As I sit down to write this first blog in Ontario Shores’ #5in5 series on #MindVine I find myself at a loss.
Where do I start?
Do I start with my own history of mental illness?
How about my career in mental health care?
Or with my children and my desire to give them the love and support they might need as they continue grow and evolve as people?
Well, maybe I’ll start with me. Katie.
I am a 34-year-old mother of two. I have an education and I have been working at Ontario Shores as a Registered Practical Nurse (RPN) for more than 10 years.
In lot a ways I am the stigma associated with mental health and mental illness. If you saw me around town with my children you probably wouldn’t think anything of it. I’m just another wife and mother trying to balance work and family life like so many others.
But the truth is managing my mental health is also a full-time job.
At times throughout my life I have struggled with Post Traumatic Stress Disorder (PTSD), Obsessive Compulsive Disorder (OCD) and panic disorders. Additionally, I am diagnosed with Bipolar II Disorder.
The Bipolar II Disorder I live with is Rapid Cycling, which is defined as a pattern of frequent, distinct episodes in bipolar disorder. In rapid cycling, a person with the disorder experiences four or more episodes of mania or depression in one year.
This is the first blog of five this week as part of the #5in5 series on #MindVine during National Mental Health Week May 1-7. As the series moves along this week I will share how living with mental illness and stigma has played a role in many facets of my life.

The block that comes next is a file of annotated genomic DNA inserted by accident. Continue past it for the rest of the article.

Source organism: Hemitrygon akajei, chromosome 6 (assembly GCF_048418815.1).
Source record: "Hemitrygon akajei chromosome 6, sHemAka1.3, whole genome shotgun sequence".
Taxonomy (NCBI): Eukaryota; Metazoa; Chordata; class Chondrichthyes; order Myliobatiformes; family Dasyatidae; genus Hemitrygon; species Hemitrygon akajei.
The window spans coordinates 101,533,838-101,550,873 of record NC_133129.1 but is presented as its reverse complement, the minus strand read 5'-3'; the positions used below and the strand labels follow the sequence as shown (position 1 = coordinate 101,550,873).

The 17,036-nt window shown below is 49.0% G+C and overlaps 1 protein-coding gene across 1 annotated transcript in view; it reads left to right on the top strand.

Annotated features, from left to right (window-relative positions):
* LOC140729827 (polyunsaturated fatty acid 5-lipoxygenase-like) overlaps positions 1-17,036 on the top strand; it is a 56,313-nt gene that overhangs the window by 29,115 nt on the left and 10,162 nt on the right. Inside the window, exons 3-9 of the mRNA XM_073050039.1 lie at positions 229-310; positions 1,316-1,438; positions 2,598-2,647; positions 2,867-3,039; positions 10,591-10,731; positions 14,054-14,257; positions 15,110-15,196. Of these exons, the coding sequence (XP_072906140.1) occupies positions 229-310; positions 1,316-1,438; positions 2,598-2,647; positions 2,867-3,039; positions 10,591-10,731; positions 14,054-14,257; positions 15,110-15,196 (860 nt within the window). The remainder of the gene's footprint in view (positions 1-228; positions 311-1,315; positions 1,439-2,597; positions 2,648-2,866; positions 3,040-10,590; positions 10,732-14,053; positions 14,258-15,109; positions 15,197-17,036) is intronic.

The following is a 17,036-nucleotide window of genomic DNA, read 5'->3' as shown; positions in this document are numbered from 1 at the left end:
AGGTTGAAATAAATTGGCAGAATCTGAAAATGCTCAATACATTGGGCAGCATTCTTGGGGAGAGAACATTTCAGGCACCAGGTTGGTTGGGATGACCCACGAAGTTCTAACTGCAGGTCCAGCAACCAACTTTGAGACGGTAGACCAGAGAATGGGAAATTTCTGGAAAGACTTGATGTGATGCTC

Opening up about my own experience has been something I have been thinking about for quite some time. In my time living with mental illness and helping others in the mental health care sector I have witnessed a change in how the world is viewing this issue. The progress has been remarkable. However, there is more to be done.
The environment, both professionally and personally, has steadily improved for those of us living with mental illness. I am participating in this series because I want the momentum to continue for my children, family, friends, colleagues, and everyone who will experience mental illness or a mental health issue in their life.
I look forward to the week ahead and sharing my story with you.
Katie Enright has worked at Ontario Shores as an RPN for more than 10 years. She is sharing her experience as a mother and mental health nurse living with mental illness as part of our #5in5 series on #MindVine. Each weekday during National Mental Health Week Katie will post a new blog about her experiences in an effort to create conversations and eliminate stigma.